Italy Censors Web Site for Showing Pope in Nazi Uniform

Robert's Stochastic thoughts brings first word of a very interesting incident in Italy. In his translation (slightly cleaned up here):

The magistrate Marco Patarnello has ordered the [temporary] preventive seizure of the site indymedia [] for vilification of the Catholic faith and of the Pope. The prosecutor Salvatore Vitello requested this action, since an investigation by the DIGOS [police specialized in crimes against national security] revealed that there were montaged photos on the site showing Pope Benedict XVI in a Nazi military uniform.

In the leading leftist site, the Pope was called a “Nazi” and criminally insulted with insults in Spanish. Indymedia belongs to the Brazilian firm Imc, so the prosecutor has decided to make an official request that foreign judges take note of the act.

There's more at the site.

Internet lawyers will of course be waiting to hear what Joel Reidenberg has to say about this one. (Joel is the author of a very influential paper arguing that France had every right to try to stop Yahoo's US servers sending ads for Nazi memorabilia into France, and that US courts should not be shy about helping out.)

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3 Responses to Italy Censors Web Site for Showing Pope in Nazi Uniform

  1. If Italy has a law that makes villification of the Pope and the Catholic church criminal, then Italy has every right and, indeed, has an obligation to enforce its law against a web site that targets Italians and violates Italian law. The site web site is in Italian and, from the information posted about local events in Italy, apparently targets users in Italy. The Italian action is also consistent with the European Convention on Human Rights, Art. 10(2).

    In a new paper, I argue that these type of actions will increase due to technological interactivity between web sites and users that justifies state jurisdictional authority. I also aruge that states should assert their powers so that technologies become available to enable Internet participants to respect the rule of law in states where their Internet activities reach. See “Technology and Internet Jurisdiction,” 153 Univ. of Penn. Law. Rev. (forthcoming 2005) at

    BTW, thank you Michael for the compliment on my Yahoo paper, but I did not argue that the US courts should enforce the French decision. To the contrary, I think the US courts have no basis to issue a ruling. There is no ‘case or controversy’ in the US under basic civil procedure rules and the US courts have no legitimate personal jurisdiction over the French parties.

  2. I object to the Italian law because I consider it to be inconsistent with freedom of speech. I think that freedom of speech is a universal human right which belongs to all people no matter what laws other people claim to have made. Also the Italian constitution guarantees freedom of speech.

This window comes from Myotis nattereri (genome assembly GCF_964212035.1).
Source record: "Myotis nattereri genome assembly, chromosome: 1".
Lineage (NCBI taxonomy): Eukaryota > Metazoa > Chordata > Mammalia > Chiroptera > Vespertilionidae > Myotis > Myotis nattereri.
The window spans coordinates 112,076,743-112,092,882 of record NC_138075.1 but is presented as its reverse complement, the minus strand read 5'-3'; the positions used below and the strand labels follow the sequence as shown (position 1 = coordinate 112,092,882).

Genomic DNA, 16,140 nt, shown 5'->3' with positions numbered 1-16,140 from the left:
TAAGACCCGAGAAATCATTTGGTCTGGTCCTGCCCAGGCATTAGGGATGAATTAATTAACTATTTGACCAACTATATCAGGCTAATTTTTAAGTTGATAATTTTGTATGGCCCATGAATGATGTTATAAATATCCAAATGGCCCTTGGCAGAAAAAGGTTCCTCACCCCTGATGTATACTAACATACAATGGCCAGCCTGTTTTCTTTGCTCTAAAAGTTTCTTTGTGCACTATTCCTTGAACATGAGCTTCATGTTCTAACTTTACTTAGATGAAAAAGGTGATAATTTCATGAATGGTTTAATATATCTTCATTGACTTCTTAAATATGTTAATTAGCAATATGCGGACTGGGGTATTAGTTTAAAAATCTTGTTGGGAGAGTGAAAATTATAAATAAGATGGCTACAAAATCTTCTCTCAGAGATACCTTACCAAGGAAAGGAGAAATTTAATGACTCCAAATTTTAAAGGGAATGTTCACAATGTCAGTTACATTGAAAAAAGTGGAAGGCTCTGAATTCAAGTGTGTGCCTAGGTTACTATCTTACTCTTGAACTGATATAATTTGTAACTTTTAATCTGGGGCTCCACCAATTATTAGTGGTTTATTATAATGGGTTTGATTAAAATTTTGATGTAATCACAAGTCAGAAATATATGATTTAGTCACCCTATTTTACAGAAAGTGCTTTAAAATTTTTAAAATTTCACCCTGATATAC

I don’t object to the actions of the magistrates in question given the law (although they might have asked the consulta or constitutional court for an opinion). Prosecutors have very little discretion in Italy (in theory)). I share with Joel Reidenberg the view that the international rogatorio is not an extraterritorial application of Italian law, since the the site is clearly aimed at Italy. I believe the photo is resident on a server in Brazil (probably not a Puerto Alegre).

    I can’t really translate the word rogatorio. It refers to an official request for assistance from magistrates in another country. A very well known example is a request that Swiss courts force Swiss banks to reveal the beneficial owner of Swiss bank accounts. This sort of thing is in the news quite a bit over here, so I know the Italian word. Strangely I don’t know the English translation.

    In any case the legal issues related to territoriality are a bit moot. I finally managed to get through to indymedia which was flooded after the news hit the front pages of Italian newspapers (and has been under denial of service attack for a while they say). I reposted the allegedly criminal post as an update. Since I am posting from Italy, obviously Italian law applies to my action.

  3. michael says:

    I don’t know about the use of the term “rogatorio” in criminal cases.

    In US in civil cases, however, we have the concept of “letters rogatory” which are a trans-national device in which a domestic court will request to have a foreign court order testimony or (sometimes other types of evidence) abroad from a foreign witness for the benefit of the issuing nation’s civil process. The US recognizes foreign letters rogatory, at least when there’s a treaty (and for all I know in other cases under principles of comity) and also if dim memory of law school courses serves, issues them on very very rare occasions.

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